Take a look behind the scenes at the creation of “The Birth of the First Amendment,” with insights from author Donna Griffin.
What does creating this graphic novel mean to you?
A. I am so privileged to be a part of the journalism profession where every day people are talking about principles, ethics and impact. I believe journalists do get a bad rap and this country takes the media for granted. The First Amendment is not an afterthought; it is the centerpiece of our democracy and what truly defines America. The real American Revolution in Zenger’s time and now are the ideas, the words and the principles in our Constitution and the Declaration of Independence. But those documents would NOT have withstood the force of the British government, or the societal, cultural, political and technological changes that followed without a free press. In teaching journalism history over the last two decades, I have talked about the Zenger trial. On the surface, it was just a blip on the radar screen of history. But it wasn’t. Moments like Andrew Hamilton’s closing speech in the Zenger trial change our country forever. That’s what the “In The Moment” series is all about.
Talk about your thought processes and why you decided to be a part of this project.
A. As a teacher for the last 20 years, this story had always spoken to me. But only after months of research and writing did I realize how little I knew and what significant parallels there were to the current political, legal and cultural climate. Zenger was truly just a poor printer, but this country has always advanced when it is held accountable by individuals who take a stand. But as with Zenger, defending the individual freedoms is not a battle you can win on your own. The best part of this story for me was the partnership between Zenger and his wife. How did we not know about that? Even now some historians discount her contributions, but with Zenger stuck in a jail cell for eight months, the Journal did get printed and he gave full credit to his wife. She became the first woman printer and publisher in the Colonies and continued to publish the New York Weekly Journal after her husband’s death.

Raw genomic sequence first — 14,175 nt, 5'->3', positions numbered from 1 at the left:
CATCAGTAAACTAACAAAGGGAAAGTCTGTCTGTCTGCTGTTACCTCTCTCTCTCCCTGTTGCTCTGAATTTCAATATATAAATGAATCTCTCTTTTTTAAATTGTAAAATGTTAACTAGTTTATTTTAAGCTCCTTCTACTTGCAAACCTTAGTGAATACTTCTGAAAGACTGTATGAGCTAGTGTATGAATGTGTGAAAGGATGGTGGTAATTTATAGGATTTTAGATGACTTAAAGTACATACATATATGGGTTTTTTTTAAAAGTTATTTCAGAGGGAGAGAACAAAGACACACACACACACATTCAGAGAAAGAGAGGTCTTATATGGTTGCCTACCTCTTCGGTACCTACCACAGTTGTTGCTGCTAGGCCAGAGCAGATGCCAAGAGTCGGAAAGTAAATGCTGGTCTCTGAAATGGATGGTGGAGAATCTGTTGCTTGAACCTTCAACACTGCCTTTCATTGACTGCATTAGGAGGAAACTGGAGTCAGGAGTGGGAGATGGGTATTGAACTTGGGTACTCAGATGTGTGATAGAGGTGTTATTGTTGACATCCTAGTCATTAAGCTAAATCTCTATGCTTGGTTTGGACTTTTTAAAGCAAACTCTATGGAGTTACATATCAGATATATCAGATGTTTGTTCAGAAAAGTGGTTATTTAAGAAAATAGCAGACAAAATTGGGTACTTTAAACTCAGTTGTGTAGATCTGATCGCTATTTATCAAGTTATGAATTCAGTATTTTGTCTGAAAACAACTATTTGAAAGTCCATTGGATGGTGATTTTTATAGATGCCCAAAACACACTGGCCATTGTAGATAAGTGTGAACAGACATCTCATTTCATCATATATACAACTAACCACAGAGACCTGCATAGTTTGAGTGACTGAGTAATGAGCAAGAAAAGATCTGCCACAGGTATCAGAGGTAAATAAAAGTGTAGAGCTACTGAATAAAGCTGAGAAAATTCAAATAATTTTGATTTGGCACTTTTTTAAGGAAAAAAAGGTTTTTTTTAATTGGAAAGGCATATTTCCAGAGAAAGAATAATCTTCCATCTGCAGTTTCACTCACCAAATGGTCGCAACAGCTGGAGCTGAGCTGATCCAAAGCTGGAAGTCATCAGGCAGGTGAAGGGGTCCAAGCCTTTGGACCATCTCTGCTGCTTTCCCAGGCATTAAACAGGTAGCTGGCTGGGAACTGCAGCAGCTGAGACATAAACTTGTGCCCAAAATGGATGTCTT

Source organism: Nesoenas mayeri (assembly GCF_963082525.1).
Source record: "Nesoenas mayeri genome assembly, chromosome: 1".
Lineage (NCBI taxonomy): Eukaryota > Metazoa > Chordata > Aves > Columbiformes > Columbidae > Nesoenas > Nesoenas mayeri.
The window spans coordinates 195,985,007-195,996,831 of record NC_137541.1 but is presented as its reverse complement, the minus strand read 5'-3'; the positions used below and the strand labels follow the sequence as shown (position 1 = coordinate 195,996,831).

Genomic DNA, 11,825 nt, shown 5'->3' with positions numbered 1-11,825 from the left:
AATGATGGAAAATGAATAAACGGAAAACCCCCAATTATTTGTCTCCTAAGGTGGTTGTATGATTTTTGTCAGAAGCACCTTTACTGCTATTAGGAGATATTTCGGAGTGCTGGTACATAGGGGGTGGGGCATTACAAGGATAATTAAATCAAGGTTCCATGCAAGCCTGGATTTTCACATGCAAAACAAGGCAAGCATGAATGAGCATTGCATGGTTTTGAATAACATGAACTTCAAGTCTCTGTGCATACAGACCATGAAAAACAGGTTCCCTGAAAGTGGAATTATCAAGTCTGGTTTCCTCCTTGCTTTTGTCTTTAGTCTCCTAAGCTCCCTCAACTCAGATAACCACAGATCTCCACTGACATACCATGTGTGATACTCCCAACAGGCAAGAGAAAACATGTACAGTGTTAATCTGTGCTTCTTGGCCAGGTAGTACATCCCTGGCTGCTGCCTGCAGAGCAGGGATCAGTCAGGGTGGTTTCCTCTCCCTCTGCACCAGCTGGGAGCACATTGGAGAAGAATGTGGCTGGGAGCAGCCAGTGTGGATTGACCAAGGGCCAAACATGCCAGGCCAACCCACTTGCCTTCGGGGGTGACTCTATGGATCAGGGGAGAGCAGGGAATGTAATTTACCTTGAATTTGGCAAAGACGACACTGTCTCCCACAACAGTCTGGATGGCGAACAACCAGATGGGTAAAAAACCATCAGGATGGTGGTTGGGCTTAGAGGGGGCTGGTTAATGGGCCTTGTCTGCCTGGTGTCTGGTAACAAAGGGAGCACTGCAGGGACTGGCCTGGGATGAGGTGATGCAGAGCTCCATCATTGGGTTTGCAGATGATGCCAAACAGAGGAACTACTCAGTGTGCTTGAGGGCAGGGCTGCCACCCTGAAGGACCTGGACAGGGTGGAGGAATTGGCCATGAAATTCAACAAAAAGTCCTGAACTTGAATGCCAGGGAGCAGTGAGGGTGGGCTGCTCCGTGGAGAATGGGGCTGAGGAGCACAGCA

How has it evolved over the last months?
A. I think the biggest evolution for me was in realizing that all of the key players in this moment had no idea of the impact of their actions. Yes, Zenger had the judge and lawyers who funded the Journal and supported him in his trial. He had the best legal mind in the Colonies. But he was still in jail with bail he couldn’t pay, facing the most powerful government on the earth and a corrupt and crazy governor in charge. His future really did hang in the balance. Even with the victory, the Zengers and Hamilton returned to their real lives, and all died two decades before the Declaration of Independence. But you can trace a solid path from that moment to the Constitutional Convention and adoption of the First Amendment. The Founding Father who wrote the final draft of the Constitution called the Zenger Trial, “the morning star of liberty.”
My hope is that “The Birth of the First Amendment” will continue to have an impact long after its publication.